Professor Michael Loewe was born a hundred years ago, on 2 November 1922. He has been a Fellow of the Society since 1959, and at various times during the past sixty-three years has served on Council and committees, as a contributor to and reader for the Journal, and as internal auditor of the Accounts.
Michael is a scholar of early Chinese history, publishing original research in disciplinary journals (more than seventy articles), monographs, reference works and textbooks (more than thirty titles to his credit). Michael’s publications, which he has constantly updated as new material has emerged, have been translated into many languages. He also wrote with a general readership in mind, constantly seeking to interest others in the civilisations of China.
As a schoolboy in Cambridge, Michael proved a brilliant classicist, winning a scholarship to Magdalen College, Oxford to read Greats. However, in his first year at Oxford he was selected to learn Japanese on an experimental intensive language course designed to provide much-needed linguistic intelligence for war work. Rather than return to Oxford, Michael continued in government service after the war ended, teaching himself Chinese during a six-month posting in Beijing in 1947. This was his introduction to traditional Chinese history that set the course for his academic life. He took a first-class degree in classical Chinese at SOAS in 1951, then leaving the civil service he was appointed a lecturer in history, first at SOAS in 1956, moving to Cambridge in 1963 where he taught until his retirement in 1990.
Immensely well read, and acutely aware of the benefits of comparative history and insights from adjacent disciplines, Michael made the Han period (206 BCE – 220 CE) his own. Professor Denis Twitchett, writing in Asia Major on the approach of Michael’s eightieth birthday commented: ‘He was the first western scholar of ancient China to seize fully the novel opportunities that Chinese archaeology has provided …[opening] up new paths in administrative history, and in the difficult fields of religious beliefs about the afterlife and mythology.’ A new generation of historians of ancient China has emerged during Michael’s lifetime, both in China and the West, Twitchett continued, ‘many of them [Michael’s] students, and all of them under his influence. They have created … the liveliest, most diversified, and most innovative field of Chinese historical scholarship’.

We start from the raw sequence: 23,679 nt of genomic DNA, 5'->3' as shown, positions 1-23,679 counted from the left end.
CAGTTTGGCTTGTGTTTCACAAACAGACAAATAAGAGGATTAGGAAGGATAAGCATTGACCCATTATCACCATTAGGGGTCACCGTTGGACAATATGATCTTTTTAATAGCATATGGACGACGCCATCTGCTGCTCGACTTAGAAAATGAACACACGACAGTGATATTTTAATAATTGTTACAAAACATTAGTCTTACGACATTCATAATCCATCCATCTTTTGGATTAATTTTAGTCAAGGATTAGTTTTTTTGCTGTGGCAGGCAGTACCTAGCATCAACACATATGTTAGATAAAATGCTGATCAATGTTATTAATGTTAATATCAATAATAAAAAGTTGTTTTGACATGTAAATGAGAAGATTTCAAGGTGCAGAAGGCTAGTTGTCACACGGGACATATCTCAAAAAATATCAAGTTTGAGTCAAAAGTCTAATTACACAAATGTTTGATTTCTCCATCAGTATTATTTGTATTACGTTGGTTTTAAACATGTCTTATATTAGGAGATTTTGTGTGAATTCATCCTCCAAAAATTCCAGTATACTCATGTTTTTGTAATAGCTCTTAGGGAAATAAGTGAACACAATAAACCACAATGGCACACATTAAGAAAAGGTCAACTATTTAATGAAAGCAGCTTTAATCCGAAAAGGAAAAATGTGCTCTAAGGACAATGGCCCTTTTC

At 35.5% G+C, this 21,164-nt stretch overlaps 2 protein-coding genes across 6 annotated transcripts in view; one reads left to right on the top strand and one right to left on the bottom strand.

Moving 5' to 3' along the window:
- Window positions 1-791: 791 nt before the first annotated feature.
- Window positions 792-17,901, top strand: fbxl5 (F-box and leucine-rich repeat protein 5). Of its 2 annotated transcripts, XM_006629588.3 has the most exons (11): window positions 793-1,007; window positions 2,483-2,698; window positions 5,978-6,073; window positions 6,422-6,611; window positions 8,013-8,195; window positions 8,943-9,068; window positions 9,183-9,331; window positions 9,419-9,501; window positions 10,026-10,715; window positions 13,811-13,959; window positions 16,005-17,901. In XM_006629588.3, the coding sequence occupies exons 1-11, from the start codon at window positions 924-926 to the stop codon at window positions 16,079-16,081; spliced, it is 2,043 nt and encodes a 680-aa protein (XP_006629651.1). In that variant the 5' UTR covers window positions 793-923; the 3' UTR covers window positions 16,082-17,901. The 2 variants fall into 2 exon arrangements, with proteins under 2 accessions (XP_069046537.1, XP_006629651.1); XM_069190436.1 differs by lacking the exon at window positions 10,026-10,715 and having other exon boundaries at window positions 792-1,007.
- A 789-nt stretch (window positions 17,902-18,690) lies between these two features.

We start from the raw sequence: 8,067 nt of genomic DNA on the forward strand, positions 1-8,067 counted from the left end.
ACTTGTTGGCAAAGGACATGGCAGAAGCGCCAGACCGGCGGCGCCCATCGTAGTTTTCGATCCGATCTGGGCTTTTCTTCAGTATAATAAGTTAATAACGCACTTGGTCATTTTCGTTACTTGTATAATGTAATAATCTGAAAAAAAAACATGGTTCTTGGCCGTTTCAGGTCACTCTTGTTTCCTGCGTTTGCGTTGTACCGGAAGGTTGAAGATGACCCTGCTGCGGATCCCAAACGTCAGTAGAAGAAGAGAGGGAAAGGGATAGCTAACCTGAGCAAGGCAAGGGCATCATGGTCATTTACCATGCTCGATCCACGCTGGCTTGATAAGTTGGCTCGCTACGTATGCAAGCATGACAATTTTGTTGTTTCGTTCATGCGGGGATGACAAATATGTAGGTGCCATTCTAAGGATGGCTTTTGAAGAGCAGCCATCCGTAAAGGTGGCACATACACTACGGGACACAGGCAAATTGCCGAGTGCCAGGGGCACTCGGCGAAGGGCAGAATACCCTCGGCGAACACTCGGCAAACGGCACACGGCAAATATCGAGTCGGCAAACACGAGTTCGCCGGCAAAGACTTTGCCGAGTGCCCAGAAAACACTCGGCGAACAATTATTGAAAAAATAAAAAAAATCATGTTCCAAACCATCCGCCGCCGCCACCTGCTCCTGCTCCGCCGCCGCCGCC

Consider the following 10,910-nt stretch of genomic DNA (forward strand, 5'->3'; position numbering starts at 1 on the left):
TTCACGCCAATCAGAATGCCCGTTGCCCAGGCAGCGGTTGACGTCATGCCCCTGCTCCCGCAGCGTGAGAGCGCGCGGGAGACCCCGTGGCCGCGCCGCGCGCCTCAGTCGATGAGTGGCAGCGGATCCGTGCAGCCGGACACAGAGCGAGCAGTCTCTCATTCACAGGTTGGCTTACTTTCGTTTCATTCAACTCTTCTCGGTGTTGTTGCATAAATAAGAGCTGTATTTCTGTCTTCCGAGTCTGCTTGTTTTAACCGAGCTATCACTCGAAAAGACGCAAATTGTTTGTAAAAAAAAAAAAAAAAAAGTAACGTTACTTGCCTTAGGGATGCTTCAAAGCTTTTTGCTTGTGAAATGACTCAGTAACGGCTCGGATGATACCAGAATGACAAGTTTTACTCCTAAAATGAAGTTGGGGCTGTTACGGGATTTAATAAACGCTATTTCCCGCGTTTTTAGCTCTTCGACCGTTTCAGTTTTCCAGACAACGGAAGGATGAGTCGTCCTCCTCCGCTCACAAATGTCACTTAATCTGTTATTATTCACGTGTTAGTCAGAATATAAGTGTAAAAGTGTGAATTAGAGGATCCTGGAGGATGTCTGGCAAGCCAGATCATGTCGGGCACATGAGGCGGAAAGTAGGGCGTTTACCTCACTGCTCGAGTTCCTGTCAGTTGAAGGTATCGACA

Professor Roel Sterckx considers Michael to be ‘the West’s foremost historian of the institutions, administration, and daily life during the early Chinese empires. No student of Han China since the 1960s has been able to conduct research without Michael’s findings in the background. He has been an inspiring teacher, and few scholars have been so hospitable, so unselfish and so generous with their time to students and colleagues.’ Michael has also taken on more than a fair share of other work – membership of boards, committees, institutes, societies, his Cambridge College, Clare Hall – all part and parcel of creating a benign environment for the investigation and encouragement of learning and research about the societies of Asia.
The thirty-odd years since retirement have shown no let-up in his academic activity. He has continued to edit and publish apace: a recent monograph was published by Brill in 2016, and he even wrote an historical novel, Bing: From Farmer’s Son to Magistrate in Han China (2011). The novel is firmly anchored in surviving literary and material evidence from the period; its explicit purpose is to help ‘readers who are approaching China’s history for the first time and need some explanation of how the empire was being administered.’ But it is a good story, and the reader warms to Bing as he makes his progress from farm boy to high official at the Han court.
Michael has been honoured with Visiting Professorships at Stockholm, Harvard and Chicago, and many invitations as visiting scholar at numerous institutions in China, Taiwan, and Japan. He is an honorary Fellow of Peterhouse in Cambridge, and an honorary member of the American Academy of Arts and Social Sciences.
Michael last lectured at the Society in the summer of 2016. As a contribution to the Society’s 200th Anniversary celebrations he is donating a set of the first edition of the Collected Works of Sir William Jones (8 quarto volumes, edited by Lady Jones) and the associated Life of Jones by Lord Teignmouth. These will be formally received by the Society on Thursday 12 January 2023 when Professor Javed Majeed FBA will lecture on the academic and cultural significance of Sir William Jones’s scholarship. Michael will be thanked for his long-standing support of the Society, and his great generosity in providing the library with set of valuable books that it does not at present possess.
Vice President, RAS